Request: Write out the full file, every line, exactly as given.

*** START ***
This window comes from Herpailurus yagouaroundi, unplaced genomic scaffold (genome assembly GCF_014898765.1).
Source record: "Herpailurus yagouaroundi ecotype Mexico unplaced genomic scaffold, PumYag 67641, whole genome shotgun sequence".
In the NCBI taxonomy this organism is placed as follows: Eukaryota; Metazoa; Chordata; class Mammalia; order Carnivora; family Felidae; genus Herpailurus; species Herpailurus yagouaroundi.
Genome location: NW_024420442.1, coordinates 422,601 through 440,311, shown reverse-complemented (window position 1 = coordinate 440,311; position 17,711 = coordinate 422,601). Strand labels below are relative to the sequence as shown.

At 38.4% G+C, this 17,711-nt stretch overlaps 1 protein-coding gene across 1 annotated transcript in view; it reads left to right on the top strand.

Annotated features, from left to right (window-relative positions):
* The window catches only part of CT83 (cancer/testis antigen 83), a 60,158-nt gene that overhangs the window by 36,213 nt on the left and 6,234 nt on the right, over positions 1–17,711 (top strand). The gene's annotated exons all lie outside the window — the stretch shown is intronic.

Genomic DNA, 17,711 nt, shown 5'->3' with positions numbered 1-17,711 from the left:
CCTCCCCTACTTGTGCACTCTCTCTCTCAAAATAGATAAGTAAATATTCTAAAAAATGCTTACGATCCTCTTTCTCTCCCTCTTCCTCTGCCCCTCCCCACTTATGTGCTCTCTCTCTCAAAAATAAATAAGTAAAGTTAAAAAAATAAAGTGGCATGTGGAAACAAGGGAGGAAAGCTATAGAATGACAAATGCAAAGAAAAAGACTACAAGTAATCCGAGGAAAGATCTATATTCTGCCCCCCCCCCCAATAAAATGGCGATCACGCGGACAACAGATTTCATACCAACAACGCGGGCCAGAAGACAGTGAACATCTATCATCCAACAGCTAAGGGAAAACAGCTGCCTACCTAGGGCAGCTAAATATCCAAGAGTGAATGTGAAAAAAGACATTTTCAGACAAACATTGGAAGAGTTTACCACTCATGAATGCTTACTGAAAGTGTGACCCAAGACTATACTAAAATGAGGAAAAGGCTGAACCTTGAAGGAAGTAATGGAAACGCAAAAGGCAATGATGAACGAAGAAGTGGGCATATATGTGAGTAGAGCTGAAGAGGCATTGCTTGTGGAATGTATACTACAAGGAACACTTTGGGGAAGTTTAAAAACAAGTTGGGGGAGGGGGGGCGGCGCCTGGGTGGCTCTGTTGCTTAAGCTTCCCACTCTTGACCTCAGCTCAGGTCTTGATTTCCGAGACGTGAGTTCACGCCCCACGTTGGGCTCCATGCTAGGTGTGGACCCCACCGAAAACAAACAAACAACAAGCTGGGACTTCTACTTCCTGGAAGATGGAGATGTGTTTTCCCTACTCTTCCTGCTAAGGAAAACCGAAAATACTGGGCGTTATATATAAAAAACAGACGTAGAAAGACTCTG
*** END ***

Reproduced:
This window comes from Herpailurus yagouaroundi, unplaced genomic scaffold (genome assembly GCF_014898765.1).
Source record: "Herpailurus yagouaroundi ecotype Mexico unplaced genomic scaffold, PumYag 67641, whole genome shotgun sequence".
In the NCBI taxonomy this organism is placed as follows: Eukaryota; Metazoa; Chordata; class Mammalia; order Carnivora; family Felidae; genus Herpailurus; species Herpailurus yagouaroundi.
Genome location: NW_024420442.1, coordinates 422,601 through 440,311, shown reverse-complemented (window position 1 = coordinate 440,311; position 17,711 = coordinate 422,601). Strand labels below are relative to the sequence as shown.

At 38.4% G+C, this 17,711-nt stretch overlaps 1 protein-coding gene across 1 annotated transcript in view; it reads left to right on the top strand.

Annotated features, from left to right (window-relative positions):
* The window catches only part of CT83 (cancer/testis antigen 83), a 60,158-nt gene that overhangs the window by 36,213 nt on the left and 6,234 nt on the right, over positions 1–17,711 (top strand). The gene's annotated exons all lie outside the window — the stretch shown is intronic.

Genomic DNA, 17,711 nt, shown 5'->3' with positions numbered 1-17,711 from the left:
CCTCCCCTACTTGTGCACTCTCTCTCTCAAAATAGATAAGTAAATATTCTAAAAAATGCTTACGATCCTCTTTCTCTCCCTCTTCCTCTGCCCCTCCCCACTTATGTGCTCTCTCTCTCAAAAATAAATAAGTAAAGTTAAAAAAATAAAGTGGCATGTGGAAACAAGGGAGGAAAGCTATAGAATGACAAATGCAAAGAAAAAGACTACAAGTAATCCGAGGAAAGATCTATATTCTGCCCCCCCCCCCAATAAAATGGCGATCACGCGGACAACAGATTTCATACCAACAACGCGGGCCAGAAGACAGTGAACATCTATCATCCAACAGCTAAGGGAAAACAGCTGCCTACCTAGGGCAGCTAAATATCCAAGAGTGAATGTGAAAAAAGACATTTTCAGACAAACATTGGAAGAGTTTACCACTCATGAATGCTTACTGAAAGTGTGACCCAAGACTATACTAAAATGAGGAAAAGGCTGAACCTTGAAGGAAGTAATGGAAACGCAAAAGGCAATGATGAACGAAGAAGTGGGCATATATGTGAGTAGAGCTGAAGAGGCATTGCTTGTGGAATGTATACTACAAGGAACACTTTGGGGAAGTTTAAAAACAAGTTGGGGGAGGGGGGGCGGCGCCTGGGTGGCTCTGTTGCTTAAGCTTCCCACTCTTGACCTCAGCTCAGGTCTTGATTTCCGAGACGTGAGTTCACGCCCCACGTTGGGCTCCATGCTAGGTGTGGACCCCACCGAAAACAAACAAACAACAAGCTGGGACTTCTACTTCCTGGAAGATGGAGATGTGTTTTCCCTACTCTTCCTGCTAAGGAAAACCGAAAATACTGGGCGTTATATATAAAAAACAGACGTAGAAAGACTCTG